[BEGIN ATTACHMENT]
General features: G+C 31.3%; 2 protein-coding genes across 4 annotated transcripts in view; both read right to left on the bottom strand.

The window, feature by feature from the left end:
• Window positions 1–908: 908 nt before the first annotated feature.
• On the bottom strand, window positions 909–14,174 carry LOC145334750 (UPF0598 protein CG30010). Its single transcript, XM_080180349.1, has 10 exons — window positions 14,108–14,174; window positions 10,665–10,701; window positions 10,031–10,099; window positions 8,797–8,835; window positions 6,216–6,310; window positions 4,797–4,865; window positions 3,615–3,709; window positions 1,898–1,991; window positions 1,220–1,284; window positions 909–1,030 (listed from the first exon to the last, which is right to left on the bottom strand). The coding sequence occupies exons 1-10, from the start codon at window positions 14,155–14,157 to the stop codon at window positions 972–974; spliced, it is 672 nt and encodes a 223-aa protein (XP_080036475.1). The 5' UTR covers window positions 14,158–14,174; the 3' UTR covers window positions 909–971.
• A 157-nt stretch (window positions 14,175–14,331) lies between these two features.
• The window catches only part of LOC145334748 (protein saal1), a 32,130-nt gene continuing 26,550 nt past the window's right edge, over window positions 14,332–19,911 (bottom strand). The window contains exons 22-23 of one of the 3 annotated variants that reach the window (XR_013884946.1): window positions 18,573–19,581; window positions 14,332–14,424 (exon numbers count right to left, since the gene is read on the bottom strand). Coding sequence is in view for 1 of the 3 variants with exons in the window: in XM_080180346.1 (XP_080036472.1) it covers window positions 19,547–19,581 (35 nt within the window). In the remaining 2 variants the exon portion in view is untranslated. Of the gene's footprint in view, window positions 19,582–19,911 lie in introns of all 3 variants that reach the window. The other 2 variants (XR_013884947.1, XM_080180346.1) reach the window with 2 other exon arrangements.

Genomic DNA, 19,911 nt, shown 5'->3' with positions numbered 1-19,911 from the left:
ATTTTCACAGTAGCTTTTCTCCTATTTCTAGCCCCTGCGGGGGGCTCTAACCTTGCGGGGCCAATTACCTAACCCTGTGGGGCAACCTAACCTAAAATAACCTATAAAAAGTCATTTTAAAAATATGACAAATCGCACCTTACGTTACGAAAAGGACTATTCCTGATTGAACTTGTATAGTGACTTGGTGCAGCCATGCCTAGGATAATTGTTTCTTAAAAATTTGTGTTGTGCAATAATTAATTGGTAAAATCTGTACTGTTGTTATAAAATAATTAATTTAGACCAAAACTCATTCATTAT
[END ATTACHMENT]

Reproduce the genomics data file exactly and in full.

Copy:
General features: G+C 31.3%; 2 protein-coding genes across 4 annotated transcripts in view; both read right to left on the bottom strand.

The window, feature by feature from the left end:
• Window positions 1–908: 908 nt before the first annotated feature.
• On the bottom strand, window positions 909–14,174 carry LOC145334750 (UPF0598 protein CG30010). Its single transcript, XM_080180349.1, has 10 exons — window positions 14,108–14,174; window positions 10,665–10,701; window positions 10,031–10,099; window positions 8,797–8,835; window positions 6,216–6,310; window positions 4,797–4,865; window positions 3,615–3,709; window positions 1,898–1,991; window positions 1,220–1,284; window positions 909–1,030 (listed from the first exon to the last, which is right to left on the bottom strand). The coding sequence occupies exons 1-10, from the start codon at window positions 14,155–14,157 to the stop codon at window positions 972–974; spliced, it is 672 nt and encodes a 223-aa protein (XP_080036475.1). The 5' UTR covers window positions 14,158–14,174; the 3' UTR covers window positions 909–971.
• A 157-nt stretch (window positions 14,175–14,331) lies between these two features.
• The window catches only part of LOC145334748 (protein saal1), a 32,130-nt gene continuing 26,550 nt past the window's right edge, over window positions 14,332–19,911 (bottom strand). The window contains exons 22-23 of one of the 3 annotated variants that reach the window (XR_013884946.1): window positions 18,573–19,581; window positions 14,332–14,424 (exon numbers count right to left, since the gene is read on the bottom strand). Coding sequence is in view for 1 of the 3 variants with exons in the window: in XM_080180346.1 (XP_080036472.1) it covers window positions 19,547–19,581 (35 nt within the window). In the remaining 2 variants the exon portion in view is untranslated. Of the gene's footprint in view, window positions 19,582–19,911 lie in introns of all 3 variants that reach the window. The other 2 variants (XR_013884947.1, XM_080180346.1) reach the window with 2 other exon arrangements.

Genomic DNA, 19,911 nt, shown 5'->3' with positions numbered 1-19,911 from the left:
ATTTTCACAGTAGCTTTTCTCCTATTTCTAGCCCCTGCGGGGGGCTCTAACCTTGCGGGGCCAATTACCTAACCCTGTGGGGCAACCTAACCTAAAATAACCTATAAAAAGTCATTTTAAAAATATGACAAATCGCACCTTACGTTACGAAAAGGACTATTCCTGATTGAACTTGTATAGTGACTTGGTGCAGCCATGCCTAGGATAATTGTTTCTTAAAAATTTGTGTTGTGCAATAATTAATTGGTAAAATCTGTACTGTTGTTATAAAATAATTAATTTAGACCAAAACTCATTCATTAT